We all exercise with unique goals and motives in mind – whether it’s for weight loss, toning up, a New Years resolution or mental health – working out brings with it countless benefits for. But, can there be too much of a good thing?
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Exercise is arguably the most healthy habit you can incorporate into your daily routine…in moderation. If you feel guilty and beat yourself up when you skip the gym you’re not alone. But, it turns out having a rest day might actually help you smash your fitness goals.
Permission to hit the snooze button!
Studies has found that back-to-back workouts could be doing more harm than good by limiting your body’s ability to repair and recover. Any trainer will tell you, it’s important to schedule recovery time into your fitness regime. Pushing your body too hard increases the risk of injury, especially if you’re rapidly increasing intensity before your body is ready. From fluid loss to muscle tension, any kind of physical activity will impact the body. Resting allows your body to recover and rebuild so you you can get back to your next workout ready and refreshed.
How often should you work out?
There’s no universal set amount that’s right for everyone – all bodies are different. Generally, it comes down to how conditioned your body is to exercise. Someone who regularly works out 4-5 times a week will require less recovery than someone who exercises once or twice.
So when it comes to how much rest you need, it’s really a case of common sense. If you wake up after yesterday’s HIIT workout and can hardly walk, then listen to your body and give your muscles the downtime they need.
But, how do you actually rest?!
Exercise generates endorphins AKA ‘the happy drug’ so it’s understandable if you feel deflated or lethargic on your off days. But, rest days don’t have to mean no movement at all – it could just mean switching up your routine. If you normally run, instead do some gentle bodyweight training where you engage different muscles groups. If you only do weights, change things up with a run or brisk walk. Or better yet, do lower intensity exercise like yoga or a 30 minute stretching session. This will only further enhance your results.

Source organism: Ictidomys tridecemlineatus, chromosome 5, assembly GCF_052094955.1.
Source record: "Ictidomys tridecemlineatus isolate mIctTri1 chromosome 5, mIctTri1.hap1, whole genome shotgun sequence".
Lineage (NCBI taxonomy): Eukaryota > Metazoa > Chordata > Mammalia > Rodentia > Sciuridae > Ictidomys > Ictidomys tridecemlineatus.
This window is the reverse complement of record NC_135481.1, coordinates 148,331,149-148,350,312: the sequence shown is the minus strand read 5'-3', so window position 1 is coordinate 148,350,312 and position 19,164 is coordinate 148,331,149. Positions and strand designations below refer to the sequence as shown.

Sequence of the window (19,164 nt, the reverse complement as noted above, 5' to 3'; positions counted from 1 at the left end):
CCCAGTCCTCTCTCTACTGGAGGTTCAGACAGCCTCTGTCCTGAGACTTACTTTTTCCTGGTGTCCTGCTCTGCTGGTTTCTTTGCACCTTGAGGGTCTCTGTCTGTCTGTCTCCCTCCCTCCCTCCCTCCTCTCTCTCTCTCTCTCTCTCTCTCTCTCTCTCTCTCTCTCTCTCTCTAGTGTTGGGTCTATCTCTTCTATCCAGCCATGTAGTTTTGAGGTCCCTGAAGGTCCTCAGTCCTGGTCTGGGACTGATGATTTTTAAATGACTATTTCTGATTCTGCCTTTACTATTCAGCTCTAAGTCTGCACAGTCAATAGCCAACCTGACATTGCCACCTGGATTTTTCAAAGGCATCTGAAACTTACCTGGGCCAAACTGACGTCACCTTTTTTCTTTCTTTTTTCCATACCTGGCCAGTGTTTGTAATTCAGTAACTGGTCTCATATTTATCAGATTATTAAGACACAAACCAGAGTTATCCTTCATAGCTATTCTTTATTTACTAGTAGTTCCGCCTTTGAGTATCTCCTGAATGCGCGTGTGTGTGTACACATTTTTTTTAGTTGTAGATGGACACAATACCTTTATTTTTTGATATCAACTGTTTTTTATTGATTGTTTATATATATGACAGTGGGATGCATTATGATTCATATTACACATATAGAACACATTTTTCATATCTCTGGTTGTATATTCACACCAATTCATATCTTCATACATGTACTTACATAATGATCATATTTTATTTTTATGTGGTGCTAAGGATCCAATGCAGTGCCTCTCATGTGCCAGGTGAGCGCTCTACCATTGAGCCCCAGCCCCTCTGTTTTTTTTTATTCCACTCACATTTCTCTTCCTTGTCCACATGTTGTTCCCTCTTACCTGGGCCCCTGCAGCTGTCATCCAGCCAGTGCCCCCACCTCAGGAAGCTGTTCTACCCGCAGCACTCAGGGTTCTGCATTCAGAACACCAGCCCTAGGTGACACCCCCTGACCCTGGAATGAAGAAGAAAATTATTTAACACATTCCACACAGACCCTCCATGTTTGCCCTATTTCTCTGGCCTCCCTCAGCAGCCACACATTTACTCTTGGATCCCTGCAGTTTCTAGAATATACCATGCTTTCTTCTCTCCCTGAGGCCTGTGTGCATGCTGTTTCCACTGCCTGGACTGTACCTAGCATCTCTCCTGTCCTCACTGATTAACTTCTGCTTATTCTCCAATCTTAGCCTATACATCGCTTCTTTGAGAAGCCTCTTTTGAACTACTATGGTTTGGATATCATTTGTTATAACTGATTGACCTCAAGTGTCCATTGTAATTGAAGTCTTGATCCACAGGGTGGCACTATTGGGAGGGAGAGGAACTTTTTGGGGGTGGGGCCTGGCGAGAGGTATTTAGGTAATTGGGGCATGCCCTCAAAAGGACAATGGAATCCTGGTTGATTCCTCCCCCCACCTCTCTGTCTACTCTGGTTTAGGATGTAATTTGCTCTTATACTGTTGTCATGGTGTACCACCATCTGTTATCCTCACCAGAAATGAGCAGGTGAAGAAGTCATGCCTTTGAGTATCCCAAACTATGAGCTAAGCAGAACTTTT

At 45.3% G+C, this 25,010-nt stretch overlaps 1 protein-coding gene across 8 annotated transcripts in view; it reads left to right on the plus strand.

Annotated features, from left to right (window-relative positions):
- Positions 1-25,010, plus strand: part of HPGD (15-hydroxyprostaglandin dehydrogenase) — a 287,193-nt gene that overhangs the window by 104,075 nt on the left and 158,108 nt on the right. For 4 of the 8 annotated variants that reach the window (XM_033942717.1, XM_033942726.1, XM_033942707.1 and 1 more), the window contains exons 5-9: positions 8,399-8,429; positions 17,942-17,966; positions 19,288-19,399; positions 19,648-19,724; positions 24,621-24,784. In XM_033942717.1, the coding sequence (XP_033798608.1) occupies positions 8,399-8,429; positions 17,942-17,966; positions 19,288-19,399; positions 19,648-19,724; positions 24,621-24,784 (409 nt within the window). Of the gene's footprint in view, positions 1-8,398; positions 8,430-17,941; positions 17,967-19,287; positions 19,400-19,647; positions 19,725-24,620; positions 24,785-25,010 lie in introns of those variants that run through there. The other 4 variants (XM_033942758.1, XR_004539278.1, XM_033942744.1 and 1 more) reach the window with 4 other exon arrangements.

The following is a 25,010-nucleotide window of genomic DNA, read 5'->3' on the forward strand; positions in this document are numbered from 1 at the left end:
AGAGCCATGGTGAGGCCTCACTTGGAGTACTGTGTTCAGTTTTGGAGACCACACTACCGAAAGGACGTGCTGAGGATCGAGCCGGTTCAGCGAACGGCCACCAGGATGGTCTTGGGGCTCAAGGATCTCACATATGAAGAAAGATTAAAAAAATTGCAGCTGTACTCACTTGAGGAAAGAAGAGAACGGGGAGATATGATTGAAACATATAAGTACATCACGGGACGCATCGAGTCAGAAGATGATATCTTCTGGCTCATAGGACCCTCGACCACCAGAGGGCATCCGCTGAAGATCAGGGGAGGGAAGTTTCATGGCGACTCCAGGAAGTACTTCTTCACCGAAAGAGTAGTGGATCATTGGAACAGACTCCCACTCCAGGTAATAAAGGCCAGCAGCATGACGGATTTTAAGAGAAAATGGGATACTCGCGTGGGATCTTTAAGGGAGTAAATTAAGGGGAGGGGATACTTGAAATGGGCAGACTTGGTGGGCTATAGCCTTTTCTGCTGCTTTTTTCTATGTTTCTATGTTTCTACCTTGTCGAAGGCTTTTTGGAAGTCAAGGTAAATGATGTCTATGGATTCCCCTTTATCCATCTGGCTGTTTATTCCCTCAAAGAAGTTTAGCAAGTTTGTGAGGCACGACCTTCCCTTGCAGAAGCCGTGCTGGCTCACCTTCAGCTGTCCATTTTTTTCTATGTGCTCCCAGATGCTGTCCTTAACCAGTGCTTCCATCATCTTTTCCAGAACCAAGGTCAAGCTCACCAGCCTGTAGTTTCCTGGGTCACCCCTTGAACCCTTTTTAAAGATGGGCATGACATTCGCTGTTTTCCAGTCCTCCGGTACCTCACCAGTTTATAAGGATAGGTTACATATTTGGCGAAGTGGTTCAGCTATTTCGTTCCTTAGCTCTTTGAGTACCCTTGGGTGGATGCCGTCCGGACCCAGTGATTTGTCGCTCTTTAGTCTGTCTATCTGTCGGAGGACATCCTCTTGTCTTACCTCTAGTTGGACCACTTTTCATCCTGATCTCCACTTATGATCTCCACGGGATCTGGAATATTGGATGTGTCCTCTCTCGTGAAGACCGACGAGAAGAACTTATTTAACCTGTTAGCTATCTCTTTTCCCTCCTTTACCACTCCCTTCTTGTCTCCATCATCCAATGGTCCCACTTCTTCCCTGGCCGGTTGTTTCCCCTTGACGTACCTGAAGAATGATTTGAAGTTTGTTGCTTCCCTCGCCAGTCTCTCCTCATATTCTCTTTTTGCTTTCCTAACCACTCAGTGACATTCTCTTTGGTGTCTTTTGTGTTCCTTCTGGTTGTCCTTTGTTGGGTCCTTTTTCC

Read on for five reasons to embrace a rest day…
Weight training creates tiny tears in your muscles, which is why recovery is so important. Like interval training, high intensity mixed with active recovery actually delivers bigger results.
Lose more weight
While it’s tempting to ramp up exercise when your goal is weight loss, you might not be doing your body any favours. Just like depriving yourself puts your body into starvation mode and it starts to store fat, too much exercise can do the same. When you exercise without adequate rest, your body can perceive exercise as a threat and puts protective mechanisms in place to defend against it. You may find your weight loss starts to plateau and even observe weight gain.
You’ll stick to it
News flash: doing the same thing day in and day out could result in burn out. Too much exercise could see you burnout physically and mentally, or just plain bored. It’s important to remember fitness is a lifestyle so there’s no point going hard and fast then burning yourself out..
The more you push yourself the more you risk injury. Pulling or straining a muscle, or worse a fracture, is especially common when exercise intensity is rapidly increased without proper build-up or training. Runners training for a half marathon or similar goal are particularly prone to this, often resulting in Plantar Fasciitis, which involves small tears and inflammation of the tendons and ligaments of the foot.
All in all…
It’s important to adjust your attitude to rest days and instead view them as critical recovery time that will actually benefit you in the long run.